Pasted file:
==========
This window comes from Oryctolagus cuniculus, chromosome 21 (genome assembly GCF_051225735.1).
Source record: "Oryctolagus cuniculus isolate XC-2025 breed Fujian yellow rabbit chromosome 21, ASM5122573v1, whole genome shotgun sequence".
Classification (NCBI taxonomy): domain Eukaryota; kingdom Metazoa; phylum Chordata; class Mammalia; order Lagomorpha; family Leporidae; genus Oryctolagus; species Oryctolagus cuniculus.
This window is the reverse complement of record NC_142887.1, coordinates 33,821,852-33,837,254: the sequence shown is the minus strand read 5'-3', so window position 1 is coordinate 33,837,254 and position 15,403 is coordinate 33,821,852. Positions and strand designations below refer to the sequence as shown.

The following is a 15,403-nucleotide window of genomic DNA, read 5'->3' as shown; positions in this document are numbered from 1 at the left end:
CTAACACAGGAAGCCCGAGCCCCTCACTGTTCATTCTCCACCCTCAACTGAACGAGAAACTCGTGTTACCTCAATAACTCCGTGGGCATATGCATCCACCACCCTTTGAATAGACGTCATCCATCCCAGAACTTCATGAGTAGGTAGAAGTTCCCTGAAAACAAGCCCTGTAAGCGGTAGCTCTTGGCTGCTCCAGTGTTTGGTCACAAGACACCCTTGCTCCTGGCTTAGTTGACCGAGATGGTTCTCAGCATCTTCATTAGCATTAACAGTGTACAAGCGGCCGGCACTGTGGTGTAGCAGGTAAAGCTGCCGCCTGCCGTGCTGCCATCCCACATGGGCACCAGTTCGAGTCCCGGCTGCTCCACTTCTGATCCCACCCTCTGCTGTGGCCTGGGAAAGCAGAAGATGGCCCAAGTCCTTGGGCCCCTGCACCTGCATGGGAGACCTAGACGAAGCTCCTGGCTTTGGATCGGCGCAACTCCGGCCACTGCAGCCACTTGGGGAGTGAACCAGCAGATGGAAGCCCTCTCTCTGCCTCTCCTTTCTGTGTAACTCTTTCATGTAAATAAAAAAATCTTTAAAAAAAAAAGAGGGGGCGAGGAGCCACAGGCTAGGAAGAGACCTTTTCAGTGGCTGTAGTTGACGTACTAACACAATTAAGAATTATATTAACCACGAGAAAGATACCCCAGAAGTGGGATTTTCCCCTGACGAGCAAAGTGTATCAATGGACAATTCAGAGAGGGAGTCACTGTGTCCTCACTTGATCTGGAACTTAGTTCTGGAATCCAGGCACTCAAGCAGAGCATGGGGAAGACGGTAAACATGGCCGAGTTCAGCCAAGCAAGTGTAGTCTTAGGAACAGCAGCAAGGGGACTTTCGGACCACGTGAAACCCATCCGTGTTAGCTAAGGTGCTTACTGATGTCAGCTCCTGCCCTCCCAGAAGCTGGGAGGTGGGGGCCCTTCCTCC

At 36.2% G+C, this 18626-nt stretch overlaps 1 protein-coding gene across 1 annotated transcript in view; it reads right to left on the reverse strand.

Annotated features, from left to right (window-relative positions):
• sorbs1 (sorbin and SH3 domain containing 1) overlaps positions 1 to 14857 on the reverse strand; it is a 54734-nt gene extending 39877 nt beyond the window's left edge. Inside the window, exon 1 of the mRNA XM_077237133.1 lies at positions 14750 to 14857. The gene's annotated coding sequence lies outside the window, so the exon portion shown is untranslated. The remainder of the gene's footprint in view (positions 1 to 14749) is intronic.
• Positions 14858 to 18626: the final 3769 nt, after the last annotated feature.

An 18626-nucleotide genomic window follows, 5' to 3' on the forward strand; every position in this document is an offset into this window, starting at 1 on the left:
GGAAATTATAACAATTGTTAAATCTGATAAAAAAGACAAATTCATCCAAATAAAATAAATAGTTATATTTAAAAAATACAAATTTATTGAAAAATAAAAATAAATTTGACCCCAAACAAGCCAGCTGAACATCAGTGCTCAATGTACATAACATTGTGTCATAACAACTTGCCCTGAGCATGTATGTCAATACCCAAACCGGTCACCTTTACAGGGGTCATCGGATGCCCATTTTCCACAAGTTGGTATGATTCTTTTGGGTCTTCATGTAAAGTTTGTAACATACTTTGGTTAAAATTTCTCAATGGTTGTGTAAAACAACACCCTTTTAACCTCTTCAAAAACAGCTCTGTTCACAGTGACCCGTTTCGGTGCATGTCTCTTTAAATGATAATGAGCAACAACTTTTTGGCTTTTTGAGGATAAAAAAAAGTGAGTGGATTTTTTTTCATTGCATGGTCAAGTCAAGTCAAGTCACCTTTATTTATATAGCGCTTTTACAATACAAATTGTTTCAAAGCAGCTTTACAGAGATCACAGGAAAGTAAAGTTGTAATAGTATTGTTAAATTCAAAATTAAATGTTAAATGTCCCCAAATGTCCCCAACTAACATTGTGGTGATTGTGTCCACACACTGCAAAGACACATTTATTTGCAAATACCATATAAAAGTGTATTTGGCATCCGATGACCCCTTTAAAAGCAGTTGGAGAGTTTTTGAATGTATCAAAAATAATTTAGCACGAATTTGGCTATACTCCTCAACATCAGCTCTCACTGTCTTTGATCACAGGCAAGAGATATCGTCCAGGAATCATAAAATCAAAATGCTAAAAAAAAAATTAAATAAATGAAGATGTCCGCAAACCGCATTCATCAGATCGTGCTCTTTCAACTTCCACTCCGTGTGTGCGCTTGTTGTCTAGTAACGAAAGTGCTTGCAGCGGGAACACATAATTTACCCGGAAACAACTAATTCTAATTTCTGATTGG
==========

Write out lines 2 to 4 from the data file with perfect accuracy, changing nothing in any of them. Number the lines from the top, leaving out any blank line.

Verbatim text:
Source record: "Oryctolagus cuniculus isolate XC-2025 breed Fujian yellow rabbit chromosome 21, ASM5122573v1, whole genome shotgun sequence".
Classification (NCBI taxonomy): domain Eukaryota; kingdom Metazoa; phylum Chordata; class Mammalia; order Lagomorpha; family Leporidae; genus Oryctolagus; species Oryctolagus cuniculus.
This window is the reverse complement of record NC_142887.1, coordinates 33,821,852-33,837,254: the sequence shown is the minus strand read 5'-3', so window position 1 is coordinate 33,837,254 and position 15,403 is coordinate 33,821,852. Positions and strand designations below refer to the sequence as shown.